Sleep-Related Breathing Disorders in Patients With Tumors in the Head and Neck Region ONCOLOGIST Faiz, S. A., Balachandran, A., Hessel, A. C., Lei, X., Beadle, B. M., William, D. N., Bashoura, L. 2014; 19 (11): 1200-1206

Abstract

Sleep disturbance is a prominent complaint of cancer patients. Most studies have focused on insomnia and cancer-related fatigue. Obstructive sleep apnea (OSA) has been reported in small studies and case reports.In a retrospective review of patients who underwent formal sleep evaluation and polysomnography (PSG) from 2006 to 2011, 56 patients with tumors in the head and neck region were identified. Clinical characteristics, sleep-related history, and PSG data were reviewed.Most patients had active cancer (80%), and the majority had squamous pathology (68%). Prominent symptoms included daytime fatigue (93%), daytime sleepiness (89%), and snoring (82%). Comorbid conditions primarily included hypertension (46%) and hypothyroidism (34%). Significant sleep-related breathing disorder was noted in 93% of patients, and 84% met clinical criteria for OSA. A male predominance (77%) was noted, and patients were not obese (body mass index <30 kg/m(2) in 52%). The majority of patients (79%) underwent radiation prior to sleep study, of which 88% had OSA, and in the group without prior radiation, 67% had OSA. Adherence to positive airway pressure (PAP) therapy was slightly better when compared with the general population. A subset of patients with persistent hypoxia despite advanced forms of PAP required tracheostomy. Multivariate analysis revealed that patients with active disease and radiation prior to PSG were more likely to have OSA.Sleep-related breathing disorder was common in patients with tumors in the head and neck region referred for evaluation of sleep disruption, and most met clinical criteria for OSA. Daytime fatigue and sleepiness were the most common complaints. OSA was prevalent in male patients, and most with OSA were not obese. Architectural distortion from the malignancy and/or treatment may predispose these patients to OSA by altering anatomic and neural factors. A heightened clinical suspicion for sleep-related breathing disorder and referral to a sleep specialist would be beneficial for patients with these complaints.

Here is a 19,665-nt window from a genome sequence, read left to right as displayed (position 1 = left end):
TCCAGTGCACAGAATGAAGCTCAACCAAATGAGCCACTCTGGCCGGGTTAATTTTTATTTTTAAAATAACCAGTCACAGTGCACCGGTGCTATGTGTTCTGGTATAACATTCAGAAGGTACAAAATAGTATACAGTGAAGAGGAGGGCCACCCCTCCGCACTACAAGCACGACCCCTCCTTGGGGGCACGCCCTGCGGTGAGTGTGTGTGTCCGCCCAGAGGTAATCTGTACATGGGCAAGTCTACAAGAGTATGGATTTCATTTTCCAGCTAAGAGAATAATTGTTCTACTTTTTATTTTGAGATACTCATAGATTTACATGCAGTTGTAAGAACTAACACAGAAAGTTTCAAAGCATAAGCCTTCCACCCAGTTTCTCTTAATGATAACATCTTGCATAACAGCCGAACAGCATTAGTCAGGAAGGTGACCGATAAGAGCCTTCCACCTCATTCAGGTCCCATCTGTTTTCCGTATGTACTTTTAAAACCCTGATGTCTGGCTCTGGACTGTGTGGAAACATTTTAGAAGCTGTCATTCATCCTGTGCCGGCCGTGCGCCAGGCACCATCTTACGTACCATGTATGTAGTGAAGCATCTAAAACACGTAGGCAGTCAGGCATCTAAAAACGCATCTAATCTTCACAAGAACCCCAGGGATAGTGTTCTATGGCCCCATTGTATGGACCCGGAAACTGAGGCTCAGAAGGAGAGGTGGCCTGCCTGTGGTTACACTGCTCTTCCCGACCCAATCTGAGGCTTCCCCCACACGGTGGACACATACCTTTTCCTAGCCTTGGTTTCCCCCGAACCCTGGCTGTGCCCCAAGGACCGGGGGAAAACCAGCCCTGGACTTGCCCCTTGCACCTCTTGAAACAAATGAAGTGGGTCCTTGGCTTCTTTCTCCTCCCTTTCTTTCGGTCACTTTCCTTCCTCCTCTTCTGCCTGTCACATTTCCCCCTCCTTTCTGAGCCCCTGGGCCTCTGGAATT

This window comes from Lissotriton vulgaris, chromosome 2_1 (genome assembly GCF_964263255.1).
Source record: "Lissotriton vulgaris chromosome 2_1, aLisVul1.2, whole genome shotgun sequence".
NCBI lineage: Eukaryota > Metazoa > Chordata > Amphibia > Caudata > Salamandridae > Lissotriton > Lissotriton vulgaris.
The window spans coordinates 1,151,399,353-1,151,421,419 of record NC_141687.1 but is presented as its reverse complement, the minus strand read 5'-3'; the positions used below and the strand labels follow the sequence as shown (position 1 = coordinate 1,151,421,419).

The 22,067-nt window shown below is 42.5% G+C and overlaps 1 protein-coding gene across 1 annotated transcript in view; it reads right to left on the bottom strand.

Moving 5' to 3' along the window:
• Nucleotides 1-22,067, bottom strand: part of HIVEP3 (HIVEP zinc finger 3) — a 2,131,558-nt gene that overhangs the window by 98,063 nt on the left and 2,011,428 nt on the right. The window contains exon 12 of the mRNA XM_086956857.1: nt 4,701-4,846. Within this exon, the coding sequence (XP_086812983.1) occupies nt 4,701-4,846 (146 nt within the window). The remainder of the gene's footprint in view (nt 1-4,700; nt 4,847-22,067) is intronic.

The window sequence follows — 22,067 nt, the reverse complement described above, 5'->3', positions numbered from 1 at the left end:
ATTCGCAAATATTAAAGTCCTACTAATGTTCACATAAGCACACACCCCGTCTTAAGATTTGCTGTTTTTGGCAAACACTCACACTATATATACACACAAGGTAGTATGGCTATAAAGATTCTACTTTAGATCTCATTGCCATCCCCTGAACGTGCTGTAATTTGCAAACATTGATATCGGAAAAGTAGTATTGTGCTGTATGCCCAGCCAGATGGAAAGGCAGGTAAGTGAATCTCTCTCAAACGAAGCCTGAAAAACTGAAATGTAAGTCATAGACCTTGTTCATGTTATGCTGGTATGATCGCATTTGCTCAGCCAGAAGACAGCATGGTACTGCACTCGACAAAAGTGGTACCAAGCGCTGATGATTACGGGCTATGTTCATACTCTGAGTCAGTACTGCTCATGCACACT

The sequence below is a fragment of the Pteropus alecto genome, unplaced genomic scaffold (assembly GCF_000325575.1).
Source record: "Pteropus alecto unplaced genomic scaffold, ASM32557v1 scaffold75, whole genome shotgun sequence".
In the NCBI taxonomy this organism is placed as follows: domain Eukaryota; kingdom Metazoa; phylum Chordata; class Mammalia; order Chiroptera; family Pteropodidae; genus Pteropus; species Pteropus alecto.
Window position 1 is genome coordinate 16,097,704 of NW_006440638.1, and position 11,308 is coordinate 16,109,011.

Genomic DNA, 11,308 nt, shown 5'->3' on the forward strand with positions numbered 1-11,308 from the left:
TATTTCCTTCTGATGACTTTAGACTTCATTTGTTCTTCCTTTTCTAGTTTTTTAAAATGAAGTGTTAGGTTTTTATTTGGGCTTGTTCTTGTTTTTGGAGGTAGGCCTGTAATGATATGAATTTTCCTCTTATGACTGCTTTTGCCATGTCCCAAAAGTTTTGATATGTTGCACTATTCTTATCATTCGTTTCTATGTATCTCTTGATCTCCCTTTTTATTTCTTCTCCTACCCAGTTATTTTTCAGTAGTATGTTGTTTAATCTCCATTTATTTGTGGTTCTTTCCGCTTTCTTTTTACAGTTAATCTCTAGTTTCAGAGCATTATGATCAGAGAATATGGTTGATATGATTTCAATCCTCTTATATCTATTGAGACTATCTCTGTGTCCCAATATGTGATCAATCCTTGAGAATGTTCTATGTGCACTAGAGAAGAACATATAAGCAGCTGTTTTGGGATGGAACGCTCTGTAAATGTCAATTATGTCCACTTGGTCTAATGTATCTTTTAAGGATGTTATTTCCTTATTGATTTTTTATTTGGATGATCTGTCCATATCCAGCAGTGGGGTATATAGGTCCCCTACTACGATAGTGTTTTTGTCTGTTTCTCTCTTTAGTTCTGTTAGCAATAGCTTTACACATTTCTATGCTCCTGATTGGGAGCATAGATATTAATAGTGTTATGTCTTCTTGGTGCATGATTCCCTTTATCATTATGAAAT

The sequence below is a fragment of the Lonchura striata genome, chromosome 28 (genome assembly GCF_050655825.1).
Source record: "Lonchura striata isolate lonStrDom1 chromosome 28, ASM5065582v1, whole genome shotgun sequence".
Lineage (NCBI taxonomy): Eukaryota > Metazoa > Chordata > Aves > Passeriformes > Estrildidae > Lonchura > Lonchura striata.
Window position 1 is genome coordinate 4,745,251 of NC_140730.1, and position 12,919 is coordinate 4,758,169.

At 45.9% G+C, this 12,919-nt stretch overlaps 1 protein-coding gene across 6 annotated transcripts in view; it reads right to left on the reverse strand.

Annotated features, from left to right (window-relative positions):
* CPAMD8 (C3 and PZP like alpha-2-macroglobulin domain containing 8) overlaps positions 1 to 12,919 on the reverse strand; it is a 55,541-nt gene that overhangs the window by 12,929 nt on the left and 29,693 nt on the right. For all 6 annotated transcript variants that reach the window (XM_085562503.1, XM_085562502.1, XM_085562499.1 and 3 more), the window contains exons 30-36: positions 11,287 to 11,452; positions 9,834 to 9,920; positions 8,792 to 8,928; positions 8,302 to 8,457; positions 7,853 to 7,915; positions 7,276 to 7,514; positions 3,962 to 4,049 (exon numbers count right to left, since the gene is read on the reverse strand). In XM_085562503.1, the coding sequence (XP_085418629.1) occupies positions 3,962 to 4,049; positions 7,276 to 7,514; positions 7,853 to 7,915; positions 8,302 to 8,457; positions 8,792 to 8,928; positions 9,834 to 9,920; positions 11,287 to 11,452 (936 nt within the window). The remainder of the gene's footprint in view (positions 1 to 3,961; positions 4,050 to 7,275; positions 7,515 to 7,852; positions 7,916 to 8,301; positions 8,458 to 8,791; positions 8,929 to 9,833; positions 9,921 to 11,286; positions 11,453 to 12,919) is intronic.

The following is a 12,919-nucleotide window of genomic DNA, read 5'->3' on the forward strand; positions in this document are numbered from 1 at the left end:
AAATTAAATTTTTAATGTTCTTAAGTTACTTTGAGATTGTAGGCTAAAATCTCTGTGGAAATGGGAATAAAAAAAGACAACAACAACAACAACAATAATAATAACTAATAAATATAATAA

View details for DOI 10.1634/theoncologist.2014-0176

View details for Web of Science ID 000346601600017

View details for PubMedID 25273079